Piling and Foundations
Limited access – mini piling
Where sites are complicated by limited access restrictions our fleet of specialised mini and micro pile rigs enables us to offer a wide range of techniques. We can offer viable solutions on even the most restricted sites.
We can deploy piling rigs capable of fitting through doorways, being lifted on to site or use lightweight rigs where weight restrictions apply. We have also developed special short masts for our larger rigs, allowing piles up to 600mm diameter to be installed when working next to railway lines during normal hours.
View our technical data sheets below:
We offer a range of soil and rock anchorage solutions using small scale rigs capable of installation angles varying from vertical to sub-horizontal. They can be installed by a variety of boring and drilling methods to suit the ground conditions usually utilising site batched grout.
Used in both temporary and permanent works, pressure and post grouted systems can be used to enhance capacity, with corrosion protection included as well as the option to post tension the anchor to achieve the required loadings.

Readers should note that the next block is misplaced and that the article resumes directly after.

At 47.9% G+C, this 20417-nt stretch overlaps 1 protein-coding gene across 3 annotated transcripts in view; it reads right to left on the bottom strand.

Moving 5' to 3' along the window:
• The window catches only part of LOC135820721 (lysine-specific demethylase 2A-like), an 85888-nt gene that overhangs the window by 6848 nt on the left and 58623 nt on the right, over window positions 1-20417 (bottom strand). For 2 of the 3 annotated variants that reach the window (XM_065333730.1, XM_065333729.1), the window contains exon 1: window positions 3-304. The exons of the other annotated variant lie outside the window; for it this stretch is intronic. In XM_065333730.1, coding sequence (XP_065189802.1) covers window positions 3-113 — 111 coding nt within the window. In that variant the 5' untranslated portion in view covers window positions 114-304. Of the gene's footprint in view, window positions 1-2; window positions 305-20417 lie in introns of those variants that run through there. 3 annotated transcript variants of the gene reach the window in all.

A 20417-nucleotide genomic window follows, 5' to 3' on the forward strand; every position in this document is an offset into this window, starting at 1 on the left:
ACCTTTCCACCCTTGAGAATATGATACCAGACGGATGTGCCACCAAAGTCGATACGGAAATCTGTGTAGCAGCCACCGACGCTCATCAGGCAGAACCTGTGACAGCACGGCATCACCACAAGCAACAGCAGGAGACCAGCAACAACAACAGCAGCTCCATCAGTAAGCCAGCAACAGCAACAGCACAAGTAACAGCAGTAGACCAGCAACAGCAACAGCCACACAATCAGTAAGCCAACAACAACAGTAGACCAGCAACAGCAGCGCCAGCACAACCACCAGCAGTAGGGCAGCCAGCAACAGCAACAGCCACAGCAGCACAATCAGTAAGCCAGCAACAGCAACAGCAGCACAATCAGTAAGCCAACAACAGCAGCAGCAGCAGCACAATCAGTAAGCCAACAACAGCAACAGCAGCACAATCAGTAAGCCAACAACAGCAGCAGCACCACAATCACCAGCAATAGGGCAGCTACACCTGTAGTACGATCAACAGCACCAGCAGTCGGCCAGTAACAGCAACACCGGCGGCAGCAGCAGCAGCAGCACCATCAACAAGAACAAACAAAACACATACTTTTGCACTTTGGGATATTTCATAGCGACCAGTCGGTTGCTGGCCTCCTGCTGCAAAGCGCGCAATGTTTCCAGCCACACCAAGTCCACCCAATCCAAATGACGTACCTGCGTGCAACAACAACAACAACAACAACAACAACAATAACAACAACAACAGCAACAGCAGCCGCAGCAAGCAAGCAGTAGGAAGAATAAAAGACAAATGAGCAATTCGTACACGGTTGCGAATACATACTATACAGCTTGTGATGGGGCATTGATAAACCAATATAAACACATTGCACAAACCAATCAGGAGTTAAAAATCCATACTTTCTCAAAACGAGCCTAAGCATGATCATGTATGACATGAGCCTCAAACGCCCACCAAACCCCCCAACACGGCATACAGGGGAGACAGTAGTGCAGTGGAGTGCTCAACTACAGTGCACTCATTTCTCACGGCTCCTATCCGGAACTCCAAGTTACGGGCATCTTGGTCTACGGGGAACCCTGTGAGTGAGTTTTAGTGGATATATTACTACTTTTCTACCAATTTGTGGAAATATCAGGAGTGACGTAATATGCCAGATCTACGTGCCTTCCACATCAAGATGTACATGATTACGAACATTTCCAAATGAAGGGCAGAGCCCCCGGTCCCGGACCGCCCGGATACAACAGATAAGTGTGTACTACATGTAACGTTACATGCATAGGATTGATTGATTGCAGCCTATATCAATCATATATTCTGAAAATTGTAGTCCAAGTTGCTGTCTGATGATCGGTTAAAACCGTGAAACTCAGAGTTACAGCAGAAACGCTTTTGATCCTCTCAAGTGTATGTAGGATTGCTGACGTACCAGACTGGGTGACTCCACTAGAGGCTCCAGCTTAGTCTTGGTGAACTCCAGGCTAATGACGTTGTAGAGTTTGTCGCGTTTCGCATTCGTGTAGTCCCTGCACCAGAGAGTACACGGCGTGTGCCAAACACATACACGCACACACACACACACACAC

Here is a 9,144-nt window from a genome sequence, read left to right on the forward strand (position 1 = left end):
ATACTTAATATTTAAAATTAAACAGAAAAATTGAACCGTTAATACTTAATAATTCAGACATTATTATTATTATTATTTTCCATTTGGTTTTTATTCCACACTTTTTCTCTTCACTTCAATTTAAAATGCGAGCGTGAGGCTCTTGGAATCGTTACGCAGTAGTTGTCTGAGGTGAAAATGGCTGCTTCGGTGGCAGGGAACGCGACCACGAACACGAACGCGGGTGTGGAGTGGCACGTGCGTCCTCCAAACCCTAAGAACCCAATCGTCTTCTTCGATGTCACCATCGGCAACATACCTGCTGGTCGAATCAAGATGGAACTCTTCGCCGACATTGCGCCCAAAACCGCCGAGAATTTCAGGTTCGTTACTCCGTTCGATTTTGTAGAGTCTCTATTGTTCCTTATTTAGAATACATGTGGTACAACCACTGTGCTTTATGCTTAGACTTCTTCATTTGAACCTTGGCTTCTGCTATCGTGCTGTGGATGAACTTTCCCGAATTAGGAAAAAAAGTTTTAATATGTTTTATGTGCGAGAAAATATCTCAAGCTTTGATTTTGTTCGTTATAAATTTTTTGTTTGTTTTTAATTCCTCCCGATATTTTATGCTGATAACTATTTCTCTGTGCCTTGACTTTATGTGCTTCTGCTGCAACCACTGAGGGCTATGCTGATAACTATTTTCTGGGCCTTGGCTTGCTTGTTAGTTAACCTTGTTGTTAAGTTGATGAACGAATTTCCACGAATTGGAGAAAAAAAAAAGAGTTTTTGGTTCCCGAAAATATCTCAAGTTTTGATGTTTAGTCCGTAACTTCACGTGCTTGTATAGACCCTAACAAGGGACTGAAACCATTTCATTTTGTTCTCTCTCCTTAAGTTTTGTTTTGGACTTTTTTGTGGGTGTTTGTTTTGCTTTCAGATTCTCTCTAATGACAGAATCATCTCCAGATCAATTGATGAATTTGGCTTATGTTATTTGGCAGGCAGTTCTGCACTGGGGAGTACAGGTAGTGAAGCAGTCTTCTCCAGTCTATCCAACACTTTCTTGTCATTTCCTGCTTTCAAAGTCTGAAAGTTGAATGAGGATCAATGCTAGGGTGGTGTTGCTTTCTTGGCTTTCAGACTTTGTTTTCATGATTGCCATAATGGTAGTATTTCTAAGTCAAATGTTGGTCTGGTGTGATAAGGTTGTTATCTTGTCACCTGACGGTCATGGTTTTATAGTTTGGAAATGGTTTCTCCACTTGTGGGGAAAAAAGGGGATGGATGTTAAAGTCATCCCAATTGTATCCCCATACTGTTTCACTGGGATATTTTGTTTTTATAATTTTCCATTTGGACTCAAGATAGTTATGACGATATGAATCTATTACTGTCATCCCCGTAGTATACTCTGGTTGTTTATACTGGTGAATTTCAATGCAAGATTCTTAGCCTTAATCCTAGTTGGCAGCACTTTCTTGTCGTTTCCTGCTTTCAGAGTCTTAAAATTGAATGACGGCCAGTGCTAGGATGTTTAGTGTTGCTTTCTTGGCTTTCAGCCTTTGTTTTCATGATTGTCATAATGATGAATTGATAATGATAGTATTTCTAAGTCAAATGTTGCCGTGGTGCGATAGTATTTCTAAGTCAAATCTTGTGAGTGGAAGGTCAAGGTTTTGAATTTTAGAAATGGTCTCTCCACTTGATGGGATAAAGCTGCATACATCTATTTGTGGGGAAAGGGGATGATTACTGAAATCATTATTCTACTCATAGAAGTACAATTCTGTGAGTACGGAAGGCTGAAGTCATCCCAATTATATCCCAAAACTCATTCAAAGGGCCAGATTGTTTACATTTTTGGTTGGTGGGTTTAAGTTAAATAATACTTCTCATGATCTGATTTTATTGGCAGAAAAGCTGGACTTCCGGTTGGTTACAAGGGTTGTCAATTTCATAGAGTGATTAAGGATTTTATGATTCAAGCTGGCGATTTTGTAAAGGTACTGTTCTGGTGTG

View our data sheet below:
Key to realising reduced construction programmes through top-down construction, plunge columns are installed into rotary bored piles to allow for the excavation of basement structures at the same time as above-ground construction works continue.
With column sizes from 350mm to 650mm square, plunge columns can be used within a range of rotary bored pile diameters with varying depths and the flexibility to independently position each column (within the restrictions of the rotary pile) to achieve high levels of positional accuracy.
View our technical data sheet below:
Slipform trench wall construction
If you require a temporary or permanent concrete trench wall over c. 400 linear metres long, our slipform trench wall construction technique offers many benefits over traditional approaches that cast concrete between formwork and an embankment.
Using precision slipform machinery to construct the wall, the amount of embodied carbon is reduced as the amount of concrete required is tightly controlled. This technique also improves the quality of construction, reduces safety risks by removing workers from the immediate vicinity of where the concrete is being poured and, by using semi-automated machinery, speed of construction is improved.